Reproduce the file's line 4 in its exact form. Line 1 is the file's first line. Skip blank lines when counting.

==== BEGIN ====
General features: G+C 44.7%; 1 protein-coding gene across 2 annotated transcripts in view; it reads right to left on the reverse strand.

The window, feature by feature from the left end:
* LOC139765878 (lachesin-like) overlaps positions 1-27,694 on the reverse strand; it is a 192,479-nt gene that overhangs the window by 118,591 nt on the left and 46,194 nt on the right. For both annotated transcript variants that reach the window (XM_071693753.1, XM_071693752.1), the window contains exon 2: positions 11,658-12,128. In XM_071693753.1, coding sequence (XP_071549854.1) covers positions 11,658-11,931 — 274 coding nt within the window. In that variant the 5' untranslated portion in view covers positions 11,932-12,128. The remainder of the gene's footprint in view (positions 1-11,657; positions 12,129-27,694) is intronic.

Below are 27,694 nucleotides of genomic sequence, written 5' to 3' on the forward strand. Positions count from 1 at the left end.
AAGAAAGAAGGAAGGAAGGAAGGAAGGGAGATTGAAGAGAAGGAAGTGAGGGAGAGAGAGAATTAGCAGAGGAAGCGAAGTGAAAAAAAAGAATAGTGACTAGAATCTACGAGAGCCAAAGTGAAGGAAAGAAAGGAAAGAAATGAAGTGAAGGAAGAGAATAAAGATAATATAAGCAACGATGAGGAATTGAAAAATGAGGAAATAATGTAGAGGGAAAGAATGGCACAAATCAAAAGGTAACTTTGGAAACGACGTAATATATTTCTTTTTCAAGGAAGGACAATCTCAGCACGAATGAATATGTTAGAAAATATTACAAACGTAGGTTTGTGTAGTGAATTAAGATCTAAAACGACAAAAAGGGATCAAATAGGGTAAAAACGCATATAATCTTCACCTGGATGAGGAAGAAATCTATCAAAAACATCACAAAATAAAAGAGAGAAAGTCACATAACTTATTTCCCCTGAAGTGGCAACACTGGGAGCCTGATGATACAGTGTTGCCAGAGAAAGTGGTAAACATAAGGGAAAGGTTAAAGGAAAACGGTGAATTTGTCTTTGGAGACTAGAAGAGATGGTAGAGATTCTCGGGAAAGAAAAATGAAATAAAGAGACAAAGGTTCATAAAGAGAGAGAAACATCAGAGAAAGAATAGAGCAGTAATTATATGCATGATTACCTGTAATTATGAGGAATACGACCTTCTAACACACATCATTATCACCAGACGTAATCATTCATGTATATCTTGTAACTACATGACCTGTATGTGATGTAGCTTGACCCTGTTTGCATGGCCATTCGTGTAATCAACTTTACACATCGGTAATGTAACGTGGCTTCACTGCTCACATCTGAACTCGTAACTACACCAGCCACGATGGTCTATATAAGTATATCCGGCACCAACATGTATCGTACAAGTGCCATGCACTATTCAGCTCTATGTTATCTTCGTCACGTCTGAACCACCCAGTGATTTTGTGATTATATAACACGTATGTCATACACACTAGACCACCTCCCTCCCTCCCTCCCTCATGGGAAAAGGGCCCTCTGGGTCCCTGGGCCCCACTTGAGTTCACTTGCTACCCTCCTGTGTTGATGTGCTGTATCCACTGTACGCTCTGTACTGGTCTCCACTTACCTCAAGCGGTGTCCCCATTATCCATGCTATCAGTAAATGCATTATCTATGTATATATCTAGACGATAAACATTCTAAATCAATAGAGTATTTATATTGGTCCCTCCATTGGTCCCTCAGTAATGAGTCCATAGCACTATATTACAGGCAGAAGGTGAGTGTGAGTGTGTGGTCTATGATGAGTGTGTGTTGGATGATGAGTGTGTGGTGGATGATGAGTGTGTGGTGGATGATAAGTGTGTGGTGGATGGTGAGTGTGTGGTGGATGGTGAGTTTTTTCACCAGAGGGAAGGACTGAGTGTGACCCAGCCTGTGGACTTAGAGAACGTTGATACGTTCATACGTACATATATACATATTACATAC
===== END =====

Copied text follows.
Below are 27,694 nucleotides of genomic sequence, written 5' to 3' on the forward strand. Positions count from 1 at the left end.